“We want a left that is daring, which does not settle for the easy option nor make concessions to popular or short-sighted leftism,” Kouvelis said on Sunday. “We went a left that does not feel it is legitimate to defend all workers’ established rights nor to pander to unions and associations for petty political gains.”

The veteran politician, who briefly served as justice minister in 1989 and has a history in leftist politics that stretches back to the pre-junta era, also made it clear that his new party seeks a closer, not more distant, relationship with Europe. “The economic crisis and the threat to the euro make more Europe necessary: We need a closer union and economic governance,” he said.

There are some 50 leftist political parties in Greece, so if Kouvelis’s timely and carefully weighted words are to be more than just pleasant musings on the country’s predicament, the Democratic Left will have to give voters who are lost between PASOK’s lack of conviction and SYRIZA’s lack of awareness something they can latch onto. Kouvelis also said that environmentalism will play a significant role in the party’s policies, perhaps presaging a cooperation with the Ecologist Greens, who were just 0.5 percent short of 3 percent needed for them to gain seats in Parliament in last year’s general election. If Democratic Left can attract support from all these different sources, then it could be looking at a share of the vote at the next poll that would give it double-digit seats in Parliament and a potential say in the formation of the government.

Bearing in mind that New Democracy’s ousted MP Dora Bakoyannis could soon set up her own centrist party as well, Kouvelis could be one of the draftsmen of Greece’s changing political architecture. But all that is still a long way off and will depend to a great extent on whether the gamble of placing Kouvelis – a respectable but hardly inspiring politician who looks rather fatigued after years of public service – in the frontline will pay off. Democratic Left is banking on the crisis fueling the feelings of frustration with politicians who cast themselves as modern-day managers but who manage to do nothing but squander the faith placed in them. This exasperation means that figures of trust – politicians who have stood the test of time and retained their integrity – are a rare and valued commodity.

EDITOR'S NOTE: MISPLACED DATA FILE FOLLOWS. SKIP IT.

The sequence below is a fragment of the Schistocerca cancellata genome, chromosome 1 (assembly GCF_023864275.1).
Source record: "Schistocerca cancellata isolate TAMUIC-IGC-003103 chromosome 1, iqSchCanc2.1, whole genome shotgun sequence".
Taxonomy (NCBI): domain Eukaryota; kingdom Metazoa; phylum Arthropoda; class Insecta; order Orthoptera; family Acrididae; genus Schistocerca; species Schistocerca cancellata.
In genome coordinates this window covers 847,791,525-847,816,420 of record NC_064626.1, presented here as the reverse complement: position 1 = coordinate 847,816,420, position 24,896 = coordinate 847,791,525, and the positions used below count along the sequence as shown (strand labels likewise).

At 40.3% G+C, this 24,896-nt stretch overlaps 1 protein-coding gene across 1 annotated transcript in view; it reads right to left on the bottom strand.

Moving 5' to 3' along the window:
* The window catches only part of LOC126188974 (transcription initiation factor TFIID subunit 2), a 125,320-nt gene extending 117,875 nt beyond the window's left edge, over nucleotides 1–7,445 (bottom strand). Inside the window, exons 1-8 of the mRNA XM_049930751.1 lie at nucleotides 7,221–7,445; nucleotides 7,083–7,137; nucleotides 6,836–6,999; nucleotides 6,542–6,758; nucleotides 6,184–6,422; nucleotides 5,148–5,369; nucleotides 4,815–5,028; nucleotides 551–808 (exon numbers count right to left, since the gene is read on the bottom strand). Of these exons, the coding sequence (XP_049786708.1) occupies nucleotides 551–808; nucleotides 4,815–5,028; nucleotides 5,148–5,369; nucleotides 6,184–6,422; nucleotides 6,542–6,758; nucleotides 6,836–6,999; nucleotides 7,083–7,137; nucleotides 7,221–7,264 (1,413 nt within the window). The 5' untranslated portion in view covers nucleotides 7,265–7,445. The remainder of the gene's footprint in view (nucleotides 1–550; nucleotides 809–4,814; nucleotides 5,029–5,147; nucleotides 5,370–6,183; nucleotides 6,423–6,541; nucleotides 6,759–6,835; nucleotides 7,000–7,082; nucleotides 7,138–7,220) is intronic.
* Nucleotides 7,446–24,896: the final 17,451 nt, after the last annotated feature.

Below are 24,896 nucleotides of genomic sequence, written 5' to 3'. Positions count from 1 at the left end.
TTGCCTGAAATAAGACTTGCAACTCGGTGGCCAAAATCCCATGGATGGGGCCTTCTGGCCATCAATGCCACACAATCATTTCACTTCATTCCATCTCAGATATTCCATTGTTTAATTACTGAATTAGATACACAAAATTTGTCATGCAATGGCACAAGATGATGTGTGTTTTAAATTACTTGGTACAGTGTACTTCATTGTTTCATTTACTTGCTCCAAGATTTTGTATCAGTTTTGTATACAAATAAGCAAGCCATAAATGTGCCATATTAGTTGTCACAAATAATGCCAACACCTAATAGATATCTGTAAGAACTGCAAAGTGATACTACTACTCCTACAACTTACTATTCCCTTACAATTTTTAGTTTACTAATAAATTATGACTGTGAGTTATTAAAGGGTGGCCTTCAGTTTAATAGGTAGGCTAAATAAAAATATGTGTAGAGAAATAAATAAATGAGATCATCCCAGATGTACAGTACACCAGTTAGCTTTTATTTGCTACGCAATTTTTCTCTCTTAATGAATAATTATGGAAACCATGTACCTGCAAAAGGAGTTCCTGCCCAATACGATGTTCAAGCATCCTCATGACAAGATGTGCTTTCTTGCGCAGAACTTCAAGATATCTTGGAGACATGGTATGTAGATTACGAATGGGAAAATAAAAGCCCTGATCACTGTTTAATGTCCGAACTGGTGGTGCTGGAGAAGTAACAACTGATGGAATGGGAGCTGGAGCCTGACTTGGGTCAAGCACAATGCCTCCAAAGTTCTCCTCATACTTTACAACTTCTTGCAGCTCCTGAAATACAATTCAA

The appeal of public figures that command respect was evident in Germany’s presidential contest, where the 70-year-old civil rights-campaigning pastor Joachim Gauck had been outpacing conservative Chancellor Angela Merkel’s candidate, the 51-year-old Lower Saxony state premier Christian Wulff, in opinion polls ahead of Wednesday’s vote. Gauck, dubbed “Grandpa Obama,” forced an unexpected third ballot in the 1,244-seat federal assembly before Wulff was declared the winner (there is no public vote to decide who fills the largely ceremonial role).

The decision of the opposition, center-left Social Democrats (SPD) and the Greens to pick Gauck, who was responsible after the fall of the Berlin Wall for exposing many crimes committed by the East German secret police, as their candidate says much about where politics in Germany and in Europe as a whole finds itself. It’s an indication that level-headedness is now a more useful political virtue than it has been for a long time.

“It’s so wonderful that we have you,” Merkel told Gauck at his recent birthday celebration, “because when you see a wound you always put your finger on it.” In fact, Gauck proved that his finger was on the pulse of German society. “We are at a crossroads in Germany,” he said. “There’s a deep-seated sense of anxiety right now, and we need a new impetus. I notice that people aren’t just interested in consumption and soccer, they also want to be able to believe in people and institutions again.”

Gauck described himself as a “leftist liberal conservative,” reflecting a growing sense that in the current climate strict adherence to a single ideology will simply put up more barriers rather than help overcome obstacles. Kouvelis and his friends similarly seem to have rejected dogmatism in favor of pragmatism and their success or failure may depend on whether this is a switch of convenience or conviction. Gauck perfectly summed up the challenge facing today’s policy makers when he said: “The German people have a deep longing for credibility in politics.” Ultimately, if they are going to make a difference, it is this credibility that politicians must discover, regardless of whether they are young or old.

This commentary was written by Nick Malkoutzis and was published in Athens Plus on July 2, 2010.